An Interview with Andrea Hollander
- By Terri Lewis
- October 16, 2018
The award-winning poet’s new collection chronicles the breakup of her marriage and reshaping of her life afterward.
All poetry reveals the life of the poet, but Andrea Hollander’s Blue Mistaken for Sky is a closely linked collection depicting her journey during and after divorce. The poems’ titles make clear her struggles — for example: “Living Alone at Sixty-Four” or “As If Written by the Other Woman.” Of her many deeply personal works, this book digs the deepest. She and I corresponded recently about it.
This book grew from grief and rage at the destruction of your marriage. A good marriage that turned out to hold a terrible secret. How did you winnow those feelings away from the personal and toward the universal? Did you write at a hot heat and then edit, or wait until you personally had distance?
I believe that the universal comes from the personal, and not vice versa. When a poem succeeds, it does so because the experience evoked is one with which readers are able to empathize. The reader “becomes" or is in sync with the poem’s speaker for the duration of the poem in a way not dissimilar from the way readers experience a good novel.
Although it would seem otherwise, I never set out to write about a particular experience. I’ve learned from almost 50 years of writing poems that my best work will come when I have no wish to say or explain or even directly explore something.
For me, drafting poems is a form of writing practice, the operative word being practice. I don’t expect a good poem to emerge. When a promising poem makes a turn I didn’t expect, I know I have something worthwhile to work with. Then I begin to edit both immediately and over a period of days or weeks, sometimes even months. I put the poem away, take it out, read it aloud again and again, put it away, and so on, making adjustments as I recognize problems or improvements.
A poem experienced as a novel: Your collection seems exactly that — a journey enhanced by beautiful language. I want to ask about the middle section of Blue Mistaken for Sky, where you take the reader back to your parents and your early life, telling stories which resonate with the poems about your marriage. Was this planned or did it emerge in the process of writing?
Poems in the middle section cover experiences that also emerged in my previous books. Perhaps we’re never finished with material from our earlier lives. While I might have thought Been there, done that, move on, none of these new poems examine old matters in the same ways. Isn’t this what we all do — refocus our gaze upon past experience with enlightened insight? We want to know who we were then that contributed to who we are now.
In assembling the present volume, at first I arranged the poems chronologically, but thanks to my excellent editor at Autumn House, who objected, I reorganized the book to begin in medias res — after the divorce when I’m already in my new life. The middle section, then, invites readers to consider occurrences that perhaps played a part in what happened later.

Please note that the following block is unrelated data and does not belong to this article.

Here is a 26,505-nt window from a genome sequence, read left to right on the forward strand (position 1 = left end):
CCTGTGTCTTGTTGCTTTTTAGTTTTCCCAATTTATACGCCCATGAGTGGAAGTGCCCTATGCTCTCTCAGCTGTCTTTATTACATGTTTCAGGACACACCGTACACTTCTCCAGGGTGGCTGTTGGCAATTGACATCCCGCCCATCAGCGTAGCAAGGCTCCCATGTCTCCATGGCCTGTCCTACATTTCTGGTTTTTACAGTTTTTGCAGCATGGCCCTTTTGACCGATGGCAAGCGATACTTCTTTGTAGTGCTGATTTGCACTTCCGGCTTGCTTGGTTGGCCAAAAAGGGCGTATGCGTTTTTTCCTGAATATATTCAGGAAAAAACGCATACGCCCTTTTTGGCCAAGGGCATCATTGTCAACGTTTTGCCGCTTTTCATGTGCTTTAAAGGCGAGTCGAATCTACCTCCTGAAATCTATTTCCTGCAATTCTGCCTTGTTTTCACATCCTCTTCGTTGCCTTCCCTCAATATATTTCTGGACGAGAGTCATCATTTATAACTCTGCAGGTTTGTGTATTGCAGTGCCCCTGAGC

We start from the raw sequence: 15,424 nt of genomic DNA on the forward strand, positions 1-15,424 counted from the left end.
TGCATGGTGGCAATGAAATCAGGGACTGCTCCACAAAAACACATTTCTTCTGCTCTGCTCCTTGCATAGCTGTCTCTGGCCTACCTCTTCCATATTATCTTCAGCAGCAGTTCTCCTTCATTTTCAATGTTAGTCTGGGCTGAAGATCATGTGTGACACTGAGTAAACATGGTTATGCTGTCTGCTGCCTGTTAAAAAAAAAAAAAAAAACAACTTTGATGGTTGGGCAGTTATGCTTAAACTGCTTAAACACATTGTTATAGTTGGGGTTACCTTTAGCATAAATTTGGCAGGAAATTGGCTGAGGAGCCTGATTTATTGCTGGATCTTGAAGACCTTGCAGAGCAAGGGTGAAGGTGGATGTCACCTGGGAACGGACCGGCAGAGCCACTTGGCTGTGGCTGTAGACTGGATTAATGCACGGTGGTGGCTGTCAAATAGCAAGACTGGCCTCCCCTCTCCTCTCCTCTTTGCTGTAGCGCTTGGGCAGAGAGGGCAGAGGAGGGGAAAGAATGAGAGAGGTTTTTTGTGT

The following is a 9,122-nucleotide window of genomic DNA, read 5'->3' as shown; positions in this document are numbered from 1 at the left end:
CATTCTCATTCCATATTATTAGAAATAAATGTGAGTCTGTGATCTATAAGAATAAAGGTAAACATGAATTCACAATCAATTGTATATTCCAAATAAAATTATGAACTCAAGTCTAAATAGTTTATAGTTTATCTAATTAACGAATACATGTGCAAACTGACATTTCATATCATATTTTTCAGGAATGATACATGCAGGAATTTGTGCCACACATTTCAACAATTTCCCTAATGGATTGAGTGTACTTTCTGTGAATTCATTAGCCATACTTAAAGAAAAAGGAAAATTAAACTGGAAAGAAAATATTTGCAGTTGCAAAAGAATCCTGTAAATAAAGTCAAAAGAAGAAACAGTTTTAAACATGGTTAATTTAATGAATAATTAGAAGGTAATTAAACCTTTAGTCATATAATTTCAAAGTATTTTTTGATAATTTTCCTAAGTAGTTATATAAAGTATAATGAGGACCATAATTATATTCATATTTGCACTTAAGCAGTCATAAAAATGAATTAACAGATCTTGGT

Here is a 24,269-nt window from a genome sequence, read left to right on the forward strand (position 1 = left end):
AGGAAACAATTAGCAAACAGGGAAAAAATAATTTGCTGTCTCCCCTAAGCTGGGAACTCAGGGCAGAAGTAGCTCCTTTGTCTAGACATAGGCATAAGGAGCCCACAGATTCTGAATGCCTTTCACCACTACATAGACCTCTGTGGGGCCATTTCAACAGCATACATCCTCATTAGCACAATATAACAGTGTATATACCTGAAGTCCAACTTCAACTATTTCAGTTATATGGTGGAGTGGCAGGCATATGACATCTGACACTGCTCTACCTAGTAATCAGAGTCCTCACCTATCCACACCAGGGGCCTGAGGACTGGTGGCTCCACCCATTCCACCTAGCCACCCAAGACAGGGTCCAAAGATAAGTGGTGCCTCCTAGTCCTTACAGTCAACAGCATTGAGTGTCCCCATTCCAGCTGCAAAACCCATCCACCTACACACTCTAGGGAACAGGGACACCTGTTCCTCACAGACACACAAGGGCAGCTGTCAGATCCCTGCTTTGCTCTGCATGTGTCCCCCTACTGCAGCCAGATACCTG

The arrangement definitely worked for me. One thing that intrigued me about the poems was a lack of anger. There's a can of gasoline and the shriek of a saw, but even in the pieces such as “Aren't You Tired of Thinking About Him," rage seems buried, though I imagine you were shredded with it. Did I miss it?
I was indeed devastated when I discovered my husband’s secret life, and I responded as one would expect. I also got an excellent therapist. But art is not life. And although these poems are about my life, my job as a writer is not to describe experience so much as it is to evoke it in readers. There’s a thin line between revelation and retaliation, and I took care not to cross it. Nor did I wish readers’ pity. Many worse things befall other people.
Given the anger, pain, and retaliation in the current world, I love your answer, and the fortitude it displays. In a lighter vein, could you tell us something surprising about writing poetry?
Perhaps this will not be surprising to other writers: There are occasions in which I work very hard and long on one poem that never makes it out of my notebook, only to find that the next poem I draft seems to write itself, which feels like a reward for having made so much effort on the failed poem. This happens so often that I’ve come to believe that the new poem’s success is no accident, but is rather the immediate result of the work done on the failed poem.
You write of "selling the crystal glassware and the green couch, /even the desk I’d saved so long to buy…" Do you have a desk to replace it? Write by hand with a special pen? Munch on chocolate or drink tea?
I have always drafted my poems by hand in a spiral-bound notebook containing college-ruled pages, and on one side of the page only, and always with a fountain pen. After my son brought me a Waterman from France in 1998, I’ve used it exclusively. Mostly I write at my dining table. No snacks, no tea. Just a comfortable place in my apartment.
Terri Lewis is a writer with lots of submissions and lots of hope. She lives in Washington, DC, with her husband and two dogs.